MOORESVILLE – He’s a ham, and everyone says so, Mackenzie Babij said as Bud happily scampered up on his three legs with the type of grin only a dog can give.
Bud, a shortened, classier version of his original name of Budweiser, has been through a lot these past few months. It includes getting hit by a lawnmower, being abandoned and put on the potential euthanasia list to undergoing surgery to amputate his leg, recovering from heartworm treatments and finding his forever home.
The circumstances of who really owned the American bulldog mix – he is thought to have been a community dog – and how he was hit by the lawnmower are unknown. But when Lake Norman Humane Director of Operations Emily Beebe saw he was on a list that meant he had to be rescued or euthanized, she and others took a chance. Bud is one of nearly 10 dogs who have been rescued for medical pulls this year by the Mooresville-based organization.
“It was in his best interest to pull him,” she said of the nonprofit taking Bud on. “He had severe lacerations to the bone on his front left leg, and all of the toes on his paw were gone.”
Considering the injury was two-and-a-half-weeks old by the time Lake Norman Humane staff picked him up at the end of April, that he tested positive for advanced stages of heartworm and that he’s 8 years old, Bud’s ordeal was going to take a lot to overcome – both in number of medical procedures and cost. Because of his injuries, vets made the decision it was best to amputate.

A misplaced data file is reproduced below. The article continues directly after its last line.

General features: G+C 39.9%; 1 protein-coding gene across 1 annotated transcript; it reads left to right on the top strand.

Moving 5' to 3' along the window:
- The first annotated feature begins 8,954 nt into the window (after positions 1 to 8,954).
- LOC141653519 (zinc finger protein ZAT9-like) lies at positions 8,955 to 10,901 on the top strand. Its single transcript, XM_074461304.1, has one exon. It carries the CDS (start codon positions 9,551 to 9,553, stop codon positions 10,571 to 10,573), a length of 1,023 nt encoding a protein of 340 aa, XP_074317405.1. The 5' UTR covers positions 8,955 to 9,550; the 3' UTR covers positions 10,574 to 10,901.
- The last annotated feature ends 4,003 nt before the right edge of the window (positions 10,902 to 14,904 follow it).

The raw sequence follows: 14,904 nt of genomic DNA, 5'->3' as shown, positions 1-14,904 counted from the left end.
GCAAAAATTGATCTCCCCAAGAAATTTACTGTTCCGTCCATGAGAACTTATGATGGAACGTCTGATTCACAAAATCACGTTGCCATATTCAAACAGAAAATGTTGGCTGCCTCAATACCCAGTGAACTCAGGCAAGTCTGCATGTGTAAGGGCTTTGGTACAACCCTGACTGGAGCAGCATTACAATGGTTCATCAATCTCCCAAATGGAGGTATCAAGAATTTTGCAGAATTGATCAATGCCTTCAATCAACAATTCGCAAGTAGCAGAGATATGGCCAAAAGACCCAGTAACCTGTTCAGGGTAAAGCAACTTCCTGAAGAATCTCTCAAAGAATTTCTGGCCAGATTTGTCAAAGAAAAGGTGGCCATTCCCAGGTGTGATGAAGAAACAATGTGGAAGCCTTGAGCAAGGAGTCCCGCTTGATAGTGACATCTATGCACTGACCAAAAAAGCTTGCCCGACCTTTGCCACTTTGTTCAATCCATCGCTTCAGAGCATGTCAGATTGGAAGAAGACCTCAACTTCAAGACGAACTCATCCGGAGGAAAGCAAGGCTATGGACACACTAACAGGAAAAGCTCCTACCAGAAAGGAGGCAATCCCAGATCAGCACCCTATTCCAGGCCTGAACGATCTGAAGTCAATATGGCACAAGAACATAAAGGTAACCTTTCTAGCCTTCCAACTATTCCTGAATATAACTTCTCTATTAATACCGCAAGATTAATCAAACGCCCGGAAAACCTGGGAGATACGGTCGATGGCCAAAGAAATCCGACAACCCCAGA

“We started a GoFundMe for him and then applied for emergency grants,” Beebe said of how they were able to cover the nearly $3,600 price tag. “We also had private donations. In emergency situations we just have to hope the money comes through and be in good faith.”
Grants included $1,000 from the Petfinder Foundation and $200 from the Ian Somerhalder Foundation. It was the first time Lake Norman Humane had applied for the PetFinder grant, which is designed to assist Petfinder partners who are caring for a pet in need of lifesaving or emergency veterinary care.
Even with the recovery from the amputation, which included being in a cage and pain control, followed by the heartworm treatments (he was cleared last month), Bud’s personality didn’t diminish.
“He never showed pain,” Beebe said. “He just wanted love and attention.”
Other than learning how to go to the bathroom a different way – Beebe giggles as she remembers him trying to lift his right leg and rolling over initially – Bud quickly adapted to having three legs.
“He likes to run up and down the hallway,” Babij said. “You’d never know he was 8 years old.”
Babij, who works as the canine intake coordinator for the facility, said most people knew her in-laws, Tracy and Keith Potts, would adopt Bud after initially just taking him in for foster care. They were known for being a safe haven for animals who needed rescuing.
“They said they just wanted to see what happens, but they fell in love pretty quickly,” Babij said, especially for Keith. “(Bud’s) a man’s dog. He’s a super animal and good with kids. He jumped on the armchair from Day 1 and put his head on Keith’s lap.”
These days he loves playing with stuffed animals and tearing them up with his four front teeth as well as running around his Troutman home.
“He’s such a goofball in personality,” Babij said. “I’m not Southern, so wallering is a new word for me, but that’s what he does. He will get on the chair and lay on top of him and fall asleep like a baby.”
“He’s such a doll,” she added.